The face of politics in America is changing. The face of literature in America is changing. And according to one report from the National Review Online, the catalyst for change may, in fact, be the same.
For this reason – or for the title alone – I’ve chosen “Chaucer, Shakespeare, Milton, Obama” by John Darbyshire for the next ProfoundNet. Here’s a snippet:*
If you go to a recognized university to study English literature, you should naturally expect to encounter the great names. At Ohio State University, one of those great names will be Barack Obama.
The syllabus for the OSU course, English 275: Thematic Approaches to Literature, subtitled “Barack Obama and/as Literature,” (linked through the NRO article) asks students to consider these questions:
- What do his words (his books and speeches) say about him as a writer?
- What do his literary interests say about the relevance of literature to contemporary American politics and culture?
- How does race affect this literary conversation?
All are questions worth consideration. But do they qualify Barack Obama as a special topic in a literature course? Maybe.
Granted, it was the National Review’s choice to place Obama in the company of Shakespeare, Milton, and Chaucer. The comparison creates interest in the article and is thus a wise move. To me, it leads to questions that English departments are asking more and more frequently: What is literature? What is classic literature? What qualifies a work for study?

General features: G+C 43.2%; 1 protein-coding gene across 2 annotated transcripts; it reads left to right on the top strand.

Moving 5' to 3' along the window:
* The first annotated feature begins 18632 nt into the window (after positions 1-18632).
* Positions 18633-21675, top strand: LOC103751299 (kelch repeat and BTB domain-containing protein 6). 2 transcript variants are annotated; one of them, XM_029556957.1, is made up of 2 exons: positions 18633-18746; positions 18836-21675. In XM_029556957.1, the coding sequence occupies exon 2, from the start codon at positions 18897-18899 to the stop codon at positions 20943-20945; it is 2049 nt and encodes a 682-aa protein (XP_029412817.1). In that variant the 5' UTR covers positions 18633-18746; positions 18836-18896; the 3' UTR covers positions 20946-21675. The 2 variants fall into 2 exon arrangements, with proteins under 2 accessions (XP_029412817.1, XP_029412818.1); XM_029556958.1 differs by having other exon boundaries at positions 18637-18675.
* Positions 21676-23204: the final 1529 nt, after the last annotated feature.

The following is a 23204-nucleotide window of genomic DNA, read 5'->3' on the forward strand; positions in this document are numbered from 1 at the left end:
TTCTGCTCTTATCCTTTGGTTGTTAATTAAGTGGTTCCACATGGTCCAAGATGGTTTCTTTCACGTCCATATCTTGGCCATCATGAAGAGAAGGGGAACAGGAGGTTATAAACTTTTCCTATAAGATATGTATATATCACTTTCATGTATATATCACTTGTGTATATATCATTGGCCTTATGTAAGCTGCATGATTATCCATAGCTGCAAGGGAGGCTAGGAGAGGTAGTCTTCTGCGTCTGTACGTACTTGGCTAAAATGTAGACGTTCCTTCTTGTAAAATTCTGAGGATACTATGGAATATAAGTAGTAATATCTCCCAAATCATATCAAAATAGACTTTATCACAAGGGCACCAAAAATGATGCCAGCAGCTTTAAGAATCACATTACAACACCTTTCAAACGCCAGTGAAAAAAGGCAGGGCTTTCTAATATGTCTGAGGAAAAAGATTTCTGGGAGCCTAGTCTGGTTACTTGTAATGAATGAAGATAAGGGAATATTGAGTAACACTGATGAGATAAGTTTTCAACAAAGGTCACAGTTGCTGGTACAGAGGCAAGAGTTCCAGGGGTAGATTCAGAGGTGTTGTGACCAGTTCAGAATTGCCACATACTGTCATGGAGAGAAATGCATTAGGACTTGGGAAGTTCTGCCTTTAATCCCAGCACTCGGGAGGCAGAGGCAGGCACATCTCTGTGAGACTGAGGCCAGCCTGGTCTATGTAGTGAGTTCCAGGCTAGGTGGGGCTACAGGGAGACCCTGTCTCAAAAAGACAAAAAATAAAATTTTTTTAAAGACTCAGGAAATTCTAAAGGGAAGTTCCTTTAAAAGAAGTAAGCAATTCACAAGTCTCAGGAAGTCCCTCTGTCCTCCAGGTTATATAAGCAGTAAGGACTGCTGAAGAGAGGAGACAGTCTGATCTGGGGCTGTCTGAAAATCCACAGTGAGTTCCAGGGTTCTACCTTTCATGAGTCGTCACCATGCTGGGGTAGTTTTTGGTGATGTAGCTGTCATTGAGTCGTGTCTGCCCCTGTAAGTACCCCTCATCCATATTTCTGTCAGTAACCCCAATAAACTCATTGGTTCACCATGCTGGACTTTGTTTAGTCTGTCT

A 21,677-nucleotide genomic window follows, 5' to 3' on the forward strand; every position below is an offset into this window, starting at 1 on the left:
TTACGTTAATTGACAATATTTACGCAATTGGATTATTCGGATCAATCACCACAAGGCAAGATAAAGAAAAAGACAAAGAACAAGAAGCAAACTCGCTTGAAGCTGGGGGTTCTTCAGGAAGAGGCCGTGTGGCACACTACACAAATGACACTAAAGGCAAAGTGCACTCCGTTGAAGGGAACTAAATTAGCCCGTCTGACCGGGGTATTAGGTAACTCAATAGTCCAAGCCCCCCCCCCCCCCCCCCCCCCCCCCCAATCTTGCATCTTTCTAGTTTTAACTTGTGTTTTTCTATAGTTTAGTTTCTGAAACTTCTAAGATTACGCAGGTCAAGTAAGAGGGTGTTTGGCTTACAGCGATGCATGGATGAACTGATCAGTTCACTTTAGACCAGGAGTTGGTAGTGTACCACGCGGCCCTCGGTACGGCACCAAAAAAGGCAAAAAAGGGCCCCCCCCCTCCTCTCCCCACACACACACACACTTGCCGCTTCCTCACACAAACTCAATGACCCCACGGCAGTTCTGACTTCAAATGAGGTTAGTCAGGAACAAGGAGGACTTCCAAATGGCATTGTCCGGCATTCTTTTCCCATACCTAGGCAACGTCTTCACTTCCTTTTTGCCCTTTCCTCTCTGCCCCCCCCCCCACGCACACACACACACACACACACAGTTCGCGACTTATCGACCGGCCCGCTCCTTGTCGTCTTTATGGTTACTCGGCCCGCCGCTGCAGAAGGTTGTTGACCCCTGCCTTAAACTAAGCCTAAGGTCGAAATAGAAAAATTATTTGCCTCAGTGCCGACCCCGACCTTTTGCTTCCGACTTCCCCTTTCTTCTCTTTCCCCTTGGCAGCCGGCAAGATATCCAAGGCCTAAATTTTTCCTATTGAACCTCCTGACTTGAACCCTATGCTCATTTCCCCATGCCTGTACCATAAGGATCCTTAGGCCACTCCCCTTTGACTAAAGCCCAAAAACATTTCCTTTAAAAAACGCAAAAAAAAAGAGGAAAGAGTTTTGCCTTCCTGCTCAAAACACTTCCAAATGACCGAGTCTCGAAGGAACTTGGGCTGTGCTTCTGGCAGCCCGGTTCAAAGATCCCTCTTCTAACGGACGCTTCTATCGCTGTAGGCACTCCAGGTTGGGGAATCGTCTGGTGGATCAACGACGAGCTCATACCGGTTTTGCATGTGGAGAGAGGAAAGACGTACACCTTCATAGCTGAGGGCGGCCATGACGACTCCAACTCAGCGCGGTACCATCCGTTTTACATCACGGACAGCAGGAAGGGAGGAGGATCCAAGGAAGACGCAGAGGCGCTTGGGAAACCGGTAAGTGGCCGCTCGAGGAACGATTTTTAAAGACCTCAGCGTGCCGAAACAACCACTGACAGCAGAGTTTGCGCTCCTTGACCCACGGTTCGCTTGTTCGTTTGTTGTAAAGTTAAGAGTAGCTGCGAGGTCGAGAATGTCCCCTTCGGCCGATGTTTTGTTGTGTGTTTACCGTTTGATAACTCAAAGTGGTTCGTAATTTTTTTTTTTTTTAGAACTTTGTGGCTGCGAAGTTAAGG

19th-century French writer Charles Augustin Sainte-Beuve defined the substance of a modern classic in this way:
A true classic, as I should like to hear it defined, is an author who has enriched the human mind, increased its treasure, and caused it to advance a step; who has discovered some moral and not equivocal truth, or revealed some eternal passion in that heart where all seemed known and discovered; who has expressed his thought, observation, or invention, in no matter what form, only provided it be broad and great, refined and sensible, sane and beautiful in itself; who has spoken to all in his own peculiar style, a style which is found to be also that of the whole world, a style new without neologism, new and old, easily contemporary with all time.
Although you could arguably apply some of these characteristics to President Obama (I have yet to read his books, so I’ll refrain from judgment), I appreciate the inference of time. President Obama’s writings have been in circulation fewer than 20 years. The full effect of an author or work is also seen in the way it “weathers” over time.
To that extent, I would agree with the unnamed student who instigated the article. President Obama is charged with governing the United States. Let’s not add to that already extensive pressure the burden of one-upping the Knight’s tale or matching wits with Falstaff.
Thanks, John, for a thought-provoking article.
*Please note: The course information could not be confirmed by this blog author via the Ohio State University website. The course link (see here) did not contain a description of the course number in question.